Pungently sensual, Claude Lalumiere
's Venera Dreams: A Weird Entertainment
, 2017), is a carnal carnival ride, circling around the central conceit. There's a city-state by the name of Venera, a place where an opium-like drug called vermillion grows. Lalumiere's work is reminiscent of the French poet, Rimbaud, who write in his poem Larme, "What did I draw from the gourd of the wine? Some golden liquor, pale, which causes sweating."
The novel consists of a collection of stories, linked by people's experiences of Venera and its inhabitants. The stories are visceral, intense, and tinged with melancholy. Though almost uniformly erotic, the sexual configurations rarely seem based on romance or love, although love is alluded to. Instead there is an almost reflexive instinct in the various protagonists to give themselves over to their appetites. The regular values of a bourgeois society---the accumulation of property, the maintenance of family, the adherence to tradition---are so absent as motivation for any of the drifting travelers, that it's noticeable. This is indeed a strange tribe, united only by their occult, amorous, and sometimes terrible experiences in Venera or at the hands of Venerans.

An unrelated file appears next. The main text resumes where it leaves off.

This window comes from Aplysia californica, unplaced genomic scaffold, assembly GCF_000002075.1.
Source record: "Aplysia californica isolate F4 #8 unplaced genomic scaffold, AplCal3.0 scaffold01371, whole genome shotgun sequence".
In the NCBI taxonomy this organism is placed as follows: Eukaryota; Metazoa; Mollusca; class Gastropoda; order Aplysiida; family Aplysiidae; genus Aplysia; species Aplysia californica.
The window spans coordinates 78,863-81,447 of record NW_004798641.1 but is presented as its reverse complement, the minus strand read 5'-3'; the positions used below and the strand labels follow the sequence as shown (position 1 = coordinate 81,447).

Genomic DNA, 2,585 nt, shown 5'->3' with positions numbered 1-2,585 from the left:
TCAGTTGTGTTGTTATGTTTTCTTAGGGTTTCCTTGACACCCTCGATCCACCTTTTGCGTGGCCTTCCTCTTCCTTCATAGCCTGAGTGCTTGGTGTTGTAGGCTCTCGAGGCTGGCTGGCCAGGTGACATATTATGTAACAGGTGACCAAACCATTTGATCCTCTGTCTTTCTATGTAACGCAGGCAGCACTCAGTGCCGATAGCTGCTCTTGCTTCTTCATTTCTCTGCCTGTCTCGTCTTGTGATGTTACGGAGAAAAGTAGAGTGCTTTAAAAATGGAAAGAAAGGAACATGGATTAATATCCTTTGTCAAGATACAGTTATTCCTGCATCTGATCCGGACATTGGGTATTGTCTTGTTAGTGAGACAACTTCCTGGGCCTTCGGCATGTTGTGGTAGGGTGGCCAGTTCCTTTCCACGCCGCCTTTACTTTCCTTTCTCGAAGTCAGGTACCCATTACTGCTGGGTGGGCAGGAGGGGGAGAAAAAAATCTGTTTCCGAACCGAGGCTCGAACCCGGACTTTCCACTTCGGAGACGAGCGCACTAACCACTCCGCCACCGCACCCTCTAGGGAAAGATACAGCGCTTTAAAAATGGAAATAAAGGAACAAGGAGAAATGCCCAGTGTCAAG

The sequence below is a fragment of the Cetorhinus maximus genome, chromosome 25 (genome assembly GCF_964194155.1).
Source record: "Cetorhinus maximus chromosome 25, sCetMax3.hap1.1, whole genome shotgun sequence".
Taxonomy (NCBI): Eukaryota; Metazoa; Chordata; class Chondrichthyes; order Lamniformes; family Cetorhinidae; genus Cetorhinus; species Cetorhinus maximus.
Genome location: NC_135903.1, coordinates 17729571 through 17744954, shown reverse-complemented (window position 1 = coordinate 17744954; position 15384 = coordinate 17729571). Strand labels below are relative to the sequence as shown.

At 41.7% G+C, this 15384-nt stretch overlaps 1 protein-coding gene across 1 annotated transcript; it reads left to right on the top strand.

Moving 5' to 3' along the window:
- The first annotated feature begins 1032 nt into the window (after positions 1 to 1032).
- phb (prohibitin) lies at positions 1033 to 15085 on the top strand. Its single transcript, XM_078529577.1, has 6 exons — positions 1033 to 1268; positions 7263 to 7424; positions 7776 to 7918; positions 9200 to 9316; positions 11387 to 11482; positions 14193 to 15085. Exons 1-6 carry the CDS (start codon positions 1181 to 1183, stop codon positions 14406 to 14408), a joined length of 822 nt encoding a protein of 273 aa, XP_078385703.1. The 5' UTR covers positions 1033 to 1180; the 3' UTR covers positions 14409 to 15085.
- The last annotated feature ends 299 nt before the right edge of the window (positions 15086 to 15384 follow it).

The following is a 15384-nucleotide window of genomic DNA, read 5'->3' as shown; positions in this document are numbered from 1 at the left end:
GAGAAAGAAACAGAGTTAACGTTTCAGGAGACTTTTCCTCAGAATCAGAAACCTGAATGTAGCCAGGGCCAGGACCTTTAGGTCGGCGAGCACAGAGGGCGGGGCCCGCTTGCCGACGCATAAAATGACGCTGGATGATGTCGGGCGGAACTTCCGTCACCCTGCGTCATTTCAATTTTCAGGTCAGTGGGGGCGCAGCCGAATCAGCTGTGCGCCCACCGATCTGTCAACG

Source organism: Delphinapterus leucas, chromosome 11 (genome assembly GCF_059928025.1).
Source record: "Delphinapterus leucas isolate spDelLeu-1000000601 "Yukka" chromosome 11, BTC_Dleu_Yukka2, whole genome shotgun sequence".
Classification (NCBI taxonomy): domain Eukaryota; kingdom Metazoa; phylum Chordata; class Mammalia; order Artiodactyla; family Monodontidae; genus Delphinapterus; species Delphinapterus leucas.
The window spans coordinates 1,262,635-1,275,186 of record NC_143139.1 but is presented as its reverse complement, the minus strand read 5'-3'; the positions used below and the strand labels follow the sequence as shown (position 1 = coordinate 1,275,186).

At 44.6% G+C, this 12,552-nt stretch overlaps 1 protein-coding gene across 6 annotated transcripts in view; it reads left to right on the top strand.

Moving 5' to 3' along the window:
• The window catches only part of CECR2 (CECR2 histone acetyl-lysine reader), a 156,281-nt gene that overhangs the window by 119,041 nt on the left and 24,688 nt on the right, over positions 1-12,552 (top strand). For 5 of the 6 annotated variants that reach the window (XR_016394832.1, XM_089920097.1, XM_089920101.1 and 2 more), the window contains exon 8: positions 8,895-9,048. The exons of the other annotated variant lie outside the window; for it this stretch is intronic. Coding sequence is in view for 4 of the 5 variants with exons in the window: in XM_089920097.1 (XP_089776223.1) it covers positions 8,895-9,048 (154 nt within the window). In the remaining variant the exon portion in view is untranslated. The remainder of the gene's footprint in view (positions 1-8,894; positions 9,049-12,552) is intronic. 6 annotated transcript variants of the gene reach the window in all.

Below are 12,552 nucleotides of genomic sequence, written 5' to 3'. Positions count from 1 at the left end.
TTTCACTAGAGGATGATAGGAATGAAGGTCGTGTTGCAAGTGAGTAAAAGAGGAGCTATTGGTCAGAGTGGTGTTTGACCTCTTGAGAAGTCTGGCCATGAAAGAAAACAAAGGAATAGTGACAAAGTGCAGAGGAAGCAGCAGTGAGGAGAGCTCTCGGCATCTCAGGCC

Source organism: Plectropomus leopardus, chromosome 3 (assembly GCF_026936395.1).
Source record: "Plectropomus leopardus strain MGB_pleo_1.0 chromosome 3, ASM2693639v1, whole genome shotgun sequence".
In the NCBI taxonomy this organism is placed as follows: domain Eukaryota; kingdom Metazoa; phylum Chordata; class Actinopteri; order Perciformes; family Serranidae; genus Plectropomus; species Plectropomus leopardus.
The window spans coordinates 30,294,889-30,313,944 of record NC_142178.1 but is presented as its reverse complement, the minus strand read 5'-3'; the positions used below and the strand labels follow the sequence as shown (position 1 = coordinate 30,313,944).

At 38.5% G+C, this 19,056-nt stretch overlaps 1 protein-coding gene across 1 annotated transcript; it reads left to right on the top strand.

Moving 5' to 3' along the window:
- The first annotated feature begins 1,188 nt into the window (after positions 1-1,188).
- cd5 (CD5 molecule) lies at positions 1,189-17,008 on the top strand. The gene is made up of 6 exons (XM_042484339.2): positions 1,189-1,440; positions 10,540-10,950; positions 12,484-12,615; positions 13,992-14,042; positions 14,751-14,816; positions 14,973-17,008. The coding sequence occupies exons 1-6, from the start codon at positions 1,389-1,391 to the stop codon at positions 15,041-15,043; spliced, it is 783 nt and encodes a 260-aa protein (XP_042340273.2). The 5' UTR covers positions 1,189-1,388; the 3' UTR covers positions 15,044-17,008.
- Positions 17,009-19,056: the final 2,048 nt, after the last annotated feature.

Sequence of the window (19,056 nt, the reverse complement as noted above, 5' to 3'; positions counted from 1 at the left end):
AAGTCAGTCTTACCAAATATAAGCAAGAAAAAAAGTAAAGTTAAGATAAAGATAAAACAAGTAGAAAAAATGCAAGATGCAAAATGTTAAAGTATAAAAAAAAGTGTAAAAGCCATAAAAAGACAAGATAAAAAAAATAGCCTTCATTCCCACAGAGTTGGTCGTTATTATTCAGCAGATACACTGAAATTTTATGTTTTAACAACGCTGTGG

An interval piece, describing fantasy writers' conventions, recalls Hunter S. Thompson, now swallowed into the looking glass all together. Lalumiere can be sardonic about the world of fantasy writers, and their work.
Does writing describe reality, or is it an ephemeral collection of impressions? Through reading about a series of bewildering and erotically charged encounters, we ourselves are challenged to find out the truth about Venera.
Gabrielle Mathieu is the author of the historical fantasy Falcon series (
The Falcon Flies Alone, and the upcoming
The Falcon Strikes.) She blogs about travel and her books at http://gabriellemathieu.com/.
You can also follow her on Twitter to get updates about new podcasts and more: @GabrielleAuthor.